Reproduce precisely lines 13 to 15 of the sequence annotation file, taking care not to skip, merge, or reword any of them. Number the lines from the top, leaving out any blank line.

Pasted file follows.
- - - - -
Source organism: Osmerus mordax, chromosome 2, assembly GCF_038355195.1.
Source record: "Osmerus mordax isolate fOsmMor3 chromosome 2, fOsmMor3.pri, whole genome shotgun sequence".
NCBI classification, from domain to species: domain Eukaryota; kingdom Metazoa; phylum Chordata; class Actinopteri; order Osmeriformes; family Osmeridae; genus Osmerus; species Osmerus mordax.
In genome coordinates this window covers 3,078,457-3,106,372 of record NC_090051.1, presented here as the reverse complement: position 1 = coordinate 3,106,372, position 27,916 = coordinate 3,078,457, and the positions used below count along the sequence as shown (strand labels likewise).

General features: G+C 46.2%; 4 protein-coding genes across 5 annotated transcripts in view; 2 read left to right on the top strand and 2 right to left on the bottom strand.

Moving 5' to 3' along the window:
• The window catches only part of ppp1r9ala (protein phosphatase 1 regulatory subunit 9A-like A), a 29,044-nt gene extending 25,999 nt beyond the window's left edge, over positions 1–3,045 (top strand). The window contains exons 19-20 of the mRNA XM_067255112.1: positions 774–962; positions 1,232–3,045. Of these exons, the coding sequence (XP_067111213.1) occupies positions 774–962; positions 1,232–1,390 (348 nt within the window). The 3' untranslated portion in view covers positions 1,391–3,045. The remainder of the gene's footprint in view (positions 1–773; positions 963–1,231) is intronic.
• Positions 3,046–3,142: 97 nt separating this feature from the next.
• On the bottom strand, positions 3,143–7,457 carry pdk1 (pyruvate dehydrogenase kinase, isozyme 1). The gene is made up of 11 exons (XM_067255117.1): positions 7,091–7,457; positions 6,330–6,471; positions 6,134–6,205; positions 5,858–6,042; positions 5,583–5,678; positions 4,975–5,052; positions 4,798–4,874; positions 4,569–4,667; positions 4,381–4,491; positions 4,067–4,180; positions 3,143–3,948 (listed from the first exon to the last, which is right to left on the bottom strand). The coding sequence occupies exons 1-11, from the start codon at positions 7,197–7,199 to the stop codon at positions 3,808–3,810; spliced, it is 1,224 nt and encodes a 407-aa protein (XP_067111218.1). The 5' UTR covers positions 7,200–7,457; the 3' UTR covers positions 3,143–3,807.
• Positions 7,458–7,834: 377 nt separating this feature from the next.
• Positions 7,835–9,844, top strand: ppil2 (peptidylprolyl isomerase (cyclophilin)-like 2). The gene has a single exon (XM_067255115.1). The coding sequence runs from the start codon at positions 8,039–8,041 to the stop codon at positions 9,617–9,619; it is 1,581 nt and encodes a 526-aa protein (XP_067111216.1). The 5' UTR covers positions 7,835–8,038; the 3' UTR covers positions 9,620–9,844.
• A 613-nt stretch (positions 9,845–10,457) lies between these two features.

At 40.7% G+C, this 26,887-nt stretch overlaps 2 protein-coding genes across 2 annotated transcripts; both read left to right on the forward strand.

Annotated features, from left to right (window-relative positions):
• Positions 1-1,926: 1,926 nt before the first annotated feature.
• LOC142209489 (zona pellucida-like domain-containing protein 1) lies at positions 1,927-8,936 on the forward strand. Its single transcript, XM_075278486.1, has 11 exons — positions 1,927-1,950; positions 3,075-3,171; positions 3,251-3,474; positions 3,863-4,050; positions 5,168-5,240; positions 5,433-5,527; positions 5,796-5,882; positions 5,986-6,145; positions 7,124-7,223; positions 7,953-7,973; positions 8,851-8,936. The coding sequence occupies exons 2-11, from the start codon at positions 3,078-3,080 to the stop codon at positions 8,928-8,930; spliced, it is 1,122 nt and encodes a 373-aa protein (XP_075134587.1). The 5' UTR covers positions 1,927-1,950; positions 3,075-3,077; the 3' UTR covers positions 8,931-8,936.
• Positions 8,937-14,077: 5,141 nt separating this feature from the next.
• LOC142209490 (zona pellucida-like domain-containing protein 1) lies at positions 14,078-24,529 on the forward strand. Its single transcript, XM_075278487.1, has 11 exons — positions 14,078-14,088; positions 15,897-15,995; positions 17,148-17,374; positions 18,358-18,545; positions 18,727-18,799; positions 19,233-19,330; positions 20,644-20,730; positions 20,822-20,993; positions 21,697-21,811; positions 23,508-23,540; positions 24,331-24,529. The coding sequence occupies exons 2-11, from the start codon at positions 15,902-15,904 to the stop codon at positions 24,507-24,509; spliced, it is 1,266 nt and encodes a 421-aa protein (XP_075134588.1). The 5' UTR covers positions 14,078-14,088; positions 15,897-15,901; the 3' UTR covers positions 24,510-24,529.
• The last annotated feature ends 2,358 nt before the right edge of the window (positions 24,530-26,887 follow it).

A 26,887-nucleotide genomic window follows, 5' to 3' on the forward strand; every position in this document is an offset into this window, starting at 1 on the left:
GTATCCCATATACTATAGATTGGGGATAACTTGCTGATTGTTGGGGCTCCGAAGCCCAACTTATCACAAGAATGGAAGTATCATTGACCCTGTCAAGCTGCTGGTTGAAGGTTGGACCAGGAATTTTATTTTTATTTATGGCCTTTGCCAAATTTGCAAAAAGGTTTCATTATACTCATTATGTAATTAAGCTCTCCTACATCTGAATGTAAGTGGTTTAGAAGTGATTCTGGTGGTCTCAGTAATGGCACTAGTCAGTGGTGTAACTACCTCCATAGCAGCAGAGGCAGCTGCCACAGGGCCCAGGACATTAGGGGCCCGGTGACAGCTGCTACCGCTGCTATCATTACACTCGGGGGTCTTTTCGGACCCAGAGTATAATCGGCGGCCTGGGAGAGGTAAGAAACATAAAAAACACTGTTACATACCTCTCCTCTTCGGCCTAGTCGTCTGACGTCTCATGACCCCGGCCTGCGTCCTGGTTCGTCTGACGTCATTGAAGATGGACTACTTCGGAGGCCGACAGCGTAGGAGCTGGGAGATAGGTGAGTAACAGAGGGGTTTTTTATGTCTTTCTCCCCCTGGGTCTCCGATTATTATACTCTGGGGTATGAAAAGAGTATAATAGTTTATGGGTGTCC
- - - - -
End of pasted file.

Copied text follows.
At 40.7% G+C, this 26,887-nt stretch overlaps 2 protein-coding genes across 2 annotated transcripts; both read left to right on the forward strand.

Annotated features, from left to right (window-relative positions):
• Positions 1-1,926: 1,926 nt before the first annotated feature.